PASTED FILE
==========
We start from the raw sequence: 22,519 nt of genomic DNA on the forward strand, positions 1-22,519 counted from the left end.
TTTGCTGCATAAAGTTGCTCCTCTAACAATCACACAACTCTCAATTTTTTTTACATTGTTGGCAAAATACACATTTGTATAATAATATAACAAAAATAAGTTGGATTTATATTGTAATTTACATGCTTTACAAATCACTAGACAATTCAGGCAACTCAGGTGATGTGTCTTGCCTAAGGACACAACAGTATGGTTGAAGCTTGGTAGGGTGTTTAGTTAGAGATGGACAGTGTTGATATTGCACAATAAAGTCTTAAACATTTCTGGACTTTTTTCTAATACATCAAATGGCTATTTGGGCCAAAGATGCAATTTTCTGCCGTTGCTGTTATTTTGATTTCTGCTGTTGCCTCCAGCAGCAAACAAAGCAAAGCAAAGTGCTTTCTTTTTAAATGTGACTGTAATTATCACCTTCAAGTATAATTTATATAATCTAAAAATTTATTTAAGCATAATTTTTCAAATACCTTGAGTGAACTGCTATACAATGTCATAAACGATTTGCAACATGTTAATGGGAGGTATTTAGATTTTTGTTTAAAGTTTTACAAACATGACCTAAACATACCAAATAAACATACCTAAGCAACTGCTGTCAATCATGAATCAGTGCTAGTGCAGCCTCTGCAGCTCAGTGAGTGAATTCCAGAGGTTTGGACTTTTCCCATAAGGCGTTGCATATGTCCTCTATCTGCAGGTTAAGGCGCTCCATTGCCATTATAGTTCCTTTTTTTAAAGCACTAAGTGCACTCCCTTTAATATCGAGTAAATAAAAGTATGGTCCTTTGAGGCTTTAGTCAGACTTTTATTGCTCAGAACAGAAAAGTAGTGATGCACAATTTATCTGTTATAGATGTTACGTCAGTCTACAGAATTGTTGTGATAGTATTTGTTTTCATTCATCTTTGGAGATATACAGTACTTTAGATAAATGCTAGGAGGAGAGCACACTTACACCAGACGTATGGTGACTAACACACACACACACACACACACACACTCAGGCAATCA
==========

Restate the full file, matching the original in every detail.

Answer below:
We start from the raw sequence: 22,519 nt of genomic DNA on the forward strand, positions 1-22,519 counted from the left end.
TTTGCTGCATAAAGTTGCTCCTCTAACAATCACACAACTCTCAATTTTTTTTACATTGTTGGCAAAATACACATTTGTATAATAATATAACAAAAATAAGTTGGATTTATATTGTAATTTACATGCTTTACAAATCACTAGACAATTCAGGCAACTCAGGTGATGTGTCTTGCCTAAGGACACAACAGTATGGTTGAAGCTTGGTAGGGTGTTTAGTTAGAGATGGACAGTGTTGATATTGCACAATAAAGTCTTAAACATTTCTGGACTTTTTTCTAATACATCAAATGGCTATTTGGGCCAAAGATGCAATTTTCTGCCGTTGCTGTTATTTTGATTTCTGCTGTTGCCTCCAGCAGCAAACAAAGCAAAGCAAAGTGCTTTCTTTTTAAATGTGACTGTAATTATCACCTTCAAGTATAATTTATATAATCTAAAAATTTATTTAAGCATAATTTTTCAAATACCTTGAGTGAACTGCTATACAATGTCATAAACGATTTGCAACATGTTAATGGGAGGTATTTAGATTTTTGTTTAAAGTTTTACAAACATGACCTAAACATACCAAATAAACATACCTAAGCAACTGCTGTCAATCATGAATCAGTGCTAGTGCAGCCTCTGCAGCTCAGTGAGTGAATTCCAGAGGTTTGGACTTTTCCCATAAGGCGTTGCATATGTCCTCTATCTGCAGGTTAAGGCGCTCCATTGCCATTATAGTTCCTTTTTTTAAAGCACTAAGTGCACTCCCTTTAATATCGAGTAAATAAAAGTATGGTCCTTTGAGGCTTTAGTCAGACTTTTATTGCTCAGAACAGAAAAGTAGTGATGCACAATTTATCTGTTATAGATGTTACGTCAGTCTACAGAATTGTTGTGATAGTATTTGTTTTCATTCATCTTTGGAGATATACAGTACTTTAGATAAATGCTAGGAGGAGAGCACACTTACACCAGACGTATGGTGACTAACACACACACACACACACACACACACTCAGGCAATCA